The food was fantastic, the music hot, and the people cool. A very modern, very public moment. An ordinary night with friends turned out to be all about what makes this city extraordinary: honesty, clarity and personal vision. The world can have our old movie sets. We’ve internalized our glamour. Welcome to L.A.
OUR PICKS OF PIZZAS WITH PIZZAZ : By the yard
“I love this place,” S. Irene Virbila said in her review last month. Its unique selling point is pizza by the yard, but the novelty shape aside, the art is in the dough, which is given a pleasant tang by the incorporation of longer-fermented dough, or biga.
Recommended toppings include sausage and fennel, or a combination of mozzarella, goat cheese, fresh tomato and a scattering of slivered fresh artichokes and olives. For pizza dinners with wine, expect to pay $20 a head.
Good Is in the Details by Michelle Huneven
At noon one day, we slide into a banquette between a meeting of young filmmakers and a solo diner eating a semi-rectangular pizza with deep meditative relish. Light streams in through colored glass panes, and … right off the bat, the lunch menu proves difficult: So many things look tempting. Porkwich or Greek-o-Cheebo salad? Smoked-salmon pizza or “goat cheese N grape leaf” pressed sandwich? Our waitress is no help. “It’s all really good,” she says flatly. “Whatever you order.”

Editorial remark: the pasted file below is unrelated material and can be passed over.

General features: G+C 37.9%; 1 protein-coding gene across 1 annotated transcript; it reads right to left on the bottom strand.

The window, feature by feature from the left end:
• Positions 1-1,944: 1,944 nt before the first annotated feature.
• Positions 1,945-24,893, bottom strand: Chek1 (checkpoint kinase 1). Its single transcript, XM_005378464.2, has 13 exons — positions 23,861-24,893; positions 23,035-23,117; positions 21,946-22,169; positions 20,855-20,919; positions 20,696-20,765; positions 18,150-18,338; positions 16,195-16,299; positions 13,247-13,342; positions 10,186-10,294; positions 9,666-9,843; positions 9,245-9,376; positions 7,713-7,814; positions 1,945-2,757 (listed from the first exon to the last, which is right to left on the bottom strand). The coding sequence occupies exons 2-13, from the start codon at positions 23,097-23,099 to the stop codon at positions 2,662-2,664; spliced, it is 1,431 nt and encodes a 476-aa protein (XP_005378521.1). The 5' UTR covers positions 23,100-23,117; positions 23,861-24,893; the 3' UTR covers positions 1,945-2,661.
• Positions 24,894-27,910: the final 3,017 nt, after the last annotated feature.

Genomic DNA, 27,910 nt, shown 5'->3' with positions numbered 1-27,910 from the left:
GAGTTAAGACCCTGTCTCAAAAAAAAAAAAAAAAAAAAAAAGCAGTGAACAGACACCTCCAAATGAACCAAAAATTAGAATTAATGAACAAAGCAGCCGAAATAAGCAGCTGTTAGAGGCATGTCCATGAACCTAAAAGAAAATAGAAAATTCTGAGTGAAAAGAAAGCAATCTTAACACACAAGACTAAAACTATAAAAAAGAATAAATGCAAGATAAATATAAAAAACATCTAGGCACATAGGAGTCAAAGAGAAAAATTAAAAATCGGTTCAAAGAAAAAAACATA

So we finally commit to a handful of items (thus eliminating so many others)…. Both of the chopped salads — the mesquite-grilled Vegorama (greens, zucchini, mushroom, carrot, leek, asparagus, fennel and garbanzo beans) and the Cheebo Chop (greens, chicken, salami, sopressata, olives and Italian cheeses) — are fresh and surprising and completely different. Each bite varies — you get tired of chewing long before you lose interest or concede you’re full.
The Living Salad takes me back to hippie garden days, with the starchy, raw crunch of sprouted beans and peas, the chewiness of wild rice, ripe cherry tomatoes. And an elegant, horizontal heap of romaine leaves and red endive spears, lushly dressed and crisscrossed with anchovies — Cheebo’s caesar — may be the city’s best version of the classic.
Sandwiches are made with one of five different breads — or “plated,” which means with no bread at all. I order the Porkwich plated, which is a heap of slow-roasted organic pork and onion with melted marciego cheese and very thin slices of crunchy dill pickles and tarragon mayonnaise — a marvel. The mesquite-grilled Chickwich is composed of white meat and Cheddar cheese encased in a hard, ultra-crisped shell of bacon. Individual pizzas, soft rectangles with puffy edges, actually have a thin, crisp, chewy crust under the topping, where it counts. Try the housemade sausage with fennel, though we also liked a basic pepperoni ordered for the child among us; fresh tomato sauce adds juice and depth.